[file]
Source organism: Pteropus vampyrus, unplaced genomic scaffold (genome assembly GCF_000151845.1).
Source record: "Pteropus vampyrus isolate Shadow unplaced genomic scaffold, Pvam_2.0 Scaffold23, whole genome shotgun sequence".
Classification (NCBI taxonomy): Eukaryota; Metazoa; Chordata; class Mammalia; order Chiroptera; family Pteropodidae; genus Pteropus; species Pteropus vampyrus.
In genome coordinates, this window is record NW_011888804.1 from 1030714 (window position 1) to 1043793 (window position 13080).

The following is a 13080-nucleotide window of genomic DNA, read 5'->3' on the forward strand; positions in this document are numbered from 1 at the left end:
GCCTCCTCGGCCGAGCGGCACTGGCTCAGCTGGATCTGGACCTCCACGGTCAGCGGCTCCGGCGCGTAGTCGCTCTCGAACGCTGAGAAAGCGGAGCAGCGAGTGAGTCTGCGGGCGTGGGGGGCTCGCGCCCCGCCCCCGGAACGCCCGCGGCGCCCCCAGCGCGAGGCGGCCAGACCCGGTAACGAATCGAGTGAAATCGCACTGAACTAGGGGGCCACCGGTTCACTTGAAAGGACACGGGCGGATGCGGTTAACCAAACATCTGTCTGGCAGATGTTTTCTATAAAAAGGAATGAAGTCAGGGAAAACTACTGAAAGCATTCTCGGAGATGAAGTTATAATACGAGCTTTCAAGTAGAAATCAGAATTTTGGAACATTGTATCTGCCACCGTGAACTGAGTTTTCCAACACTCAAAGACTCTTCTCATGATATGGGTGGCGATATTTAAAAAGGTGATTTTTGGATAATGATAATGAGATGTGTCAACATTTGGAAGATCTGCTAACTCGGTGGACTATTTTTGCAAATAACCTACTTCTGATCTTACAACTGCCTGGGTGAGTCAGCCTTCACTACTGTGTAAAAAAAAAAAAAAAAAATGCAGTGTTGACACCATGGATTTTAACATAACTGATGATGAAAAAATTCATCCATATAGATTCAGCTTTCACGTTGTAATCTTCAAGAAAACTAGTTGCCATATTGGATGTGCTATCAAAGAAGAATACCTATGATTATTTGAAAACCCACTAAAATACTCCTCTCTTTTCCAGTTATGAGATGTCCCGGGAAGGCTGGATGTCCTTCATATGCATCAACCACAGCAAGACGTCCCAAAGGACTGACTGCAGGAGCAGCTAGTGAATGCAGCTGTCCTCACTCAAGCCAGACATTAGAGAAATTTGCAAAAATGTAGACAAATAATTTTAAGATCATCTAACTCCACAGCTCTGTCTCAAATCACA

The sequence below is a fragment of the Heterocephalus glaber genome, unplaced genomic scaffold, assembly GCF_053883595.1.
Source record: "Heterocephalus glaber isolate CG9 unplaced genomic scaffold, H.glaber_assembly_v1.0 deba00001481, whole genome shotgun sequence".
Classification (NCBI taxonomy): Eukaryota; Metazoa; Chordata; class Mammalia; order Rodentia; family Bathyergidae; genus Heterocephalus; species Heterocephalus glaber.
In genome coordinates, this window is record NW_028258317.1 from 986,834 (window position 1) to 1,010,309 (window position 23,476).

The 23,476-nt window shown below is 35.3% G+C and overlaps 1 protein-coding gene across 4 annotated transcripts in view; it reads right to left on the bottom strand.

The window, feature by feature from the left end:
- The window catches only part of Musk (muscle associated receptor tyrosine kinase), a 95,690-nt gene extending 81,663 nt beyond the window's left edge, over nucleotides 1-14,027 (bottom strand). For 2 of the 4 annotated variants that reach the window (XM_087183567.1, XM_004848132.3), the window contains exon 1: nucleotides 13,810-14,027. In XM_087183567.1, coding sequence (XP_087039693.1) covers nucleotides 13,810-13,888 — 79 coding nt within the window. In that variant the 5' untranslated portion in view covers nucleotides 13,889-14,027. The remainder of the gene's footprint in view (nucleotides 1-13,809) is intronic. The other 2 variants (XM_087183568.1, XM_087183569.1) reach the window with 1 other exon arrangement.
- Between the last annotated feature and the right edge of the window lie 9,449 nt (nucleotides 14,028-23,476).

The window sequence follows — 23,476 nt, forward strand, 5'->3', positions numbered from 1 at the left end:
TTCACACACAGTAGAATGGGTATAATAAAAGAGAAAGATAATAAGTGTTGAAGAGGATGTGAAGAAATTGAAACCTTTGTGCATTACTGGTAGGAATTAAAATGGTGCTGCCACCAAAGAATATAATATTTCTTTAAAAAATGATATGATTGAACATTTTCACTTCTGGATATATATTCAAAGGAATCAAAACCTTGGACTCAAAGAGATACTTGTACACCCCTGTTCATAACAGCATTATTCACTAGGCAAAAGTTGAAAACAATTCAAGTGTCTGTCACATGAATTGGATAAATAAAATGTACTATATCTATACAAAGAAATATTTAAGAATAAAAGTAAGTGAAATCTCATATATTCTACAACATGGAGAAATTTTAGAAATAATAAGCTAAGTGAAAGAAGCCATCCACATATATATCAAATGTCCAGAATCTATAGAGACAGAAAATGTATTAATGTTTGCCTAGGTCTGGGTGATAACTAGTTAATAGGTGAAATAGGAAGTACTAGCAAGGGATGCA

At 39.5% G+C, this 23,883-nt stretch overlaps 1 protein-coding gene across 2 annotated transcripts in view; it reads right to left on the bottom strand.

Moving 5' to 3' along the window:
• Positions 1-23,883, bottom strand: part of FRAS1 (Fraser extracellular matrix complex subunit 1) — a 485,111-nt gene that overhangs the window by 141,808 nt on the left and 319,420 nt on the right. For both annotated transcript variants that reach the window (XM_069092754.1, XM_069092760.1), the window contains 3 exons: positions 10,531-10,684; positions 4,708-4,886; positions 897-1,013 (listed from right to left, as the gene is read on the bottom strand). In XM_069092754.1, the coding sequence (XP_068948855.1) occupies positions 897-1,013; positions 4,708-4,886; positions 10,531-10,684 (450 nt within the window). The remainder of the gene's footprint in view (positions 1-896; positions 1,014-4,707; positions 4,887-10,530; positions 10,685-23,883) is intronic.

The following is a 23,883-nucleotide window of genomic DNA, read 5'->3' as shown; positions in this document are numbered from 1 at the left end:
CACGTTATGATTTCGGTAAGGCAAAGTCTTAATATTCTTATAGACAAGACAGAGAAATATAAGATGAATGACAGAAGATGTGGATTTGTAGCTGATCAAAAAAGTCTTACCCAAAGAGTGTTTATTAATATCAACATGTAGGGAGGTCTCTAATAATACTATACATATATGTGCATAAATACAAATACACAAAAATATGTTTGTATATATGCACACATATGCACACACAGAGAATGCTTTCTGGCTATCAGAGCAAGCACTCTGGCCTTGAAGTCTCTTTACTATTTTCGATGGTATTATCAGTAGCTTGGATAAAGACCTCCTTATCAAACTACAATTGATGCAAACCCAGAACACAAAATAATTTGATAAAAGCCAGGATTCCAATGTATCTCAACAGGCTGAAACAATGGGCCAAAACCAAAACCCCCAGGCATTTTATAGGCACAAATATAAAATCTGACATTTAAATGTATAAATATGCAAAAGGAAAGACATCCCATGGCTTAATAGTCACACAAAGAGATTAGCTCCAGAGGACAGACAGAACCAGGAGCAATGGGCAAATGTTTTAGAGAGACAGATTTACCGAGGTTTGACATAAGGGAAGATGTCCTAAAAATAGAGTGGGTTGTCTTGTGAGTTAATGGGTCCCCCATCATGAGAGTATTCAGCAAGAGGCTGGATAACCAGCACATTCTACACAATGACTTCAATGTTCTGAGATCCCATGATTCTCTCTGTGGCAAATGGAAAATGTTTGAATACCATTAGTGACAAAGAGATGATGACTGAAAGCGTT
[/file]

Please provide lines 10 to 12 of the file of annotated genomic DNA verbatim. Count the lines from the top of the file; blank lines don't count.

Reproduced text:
In genome coordinates, this window is record NW_028258317.1 from 986,834 (window position 1) to 1,010,309 (window position 23,476).

The 23,476-nt window shown below is 35.3% G+C and overlaps 1 protein-coding gene across 4 annotated transcripts in view; it reads right to left on the bottom strand.

The window, feature by feature from the left end: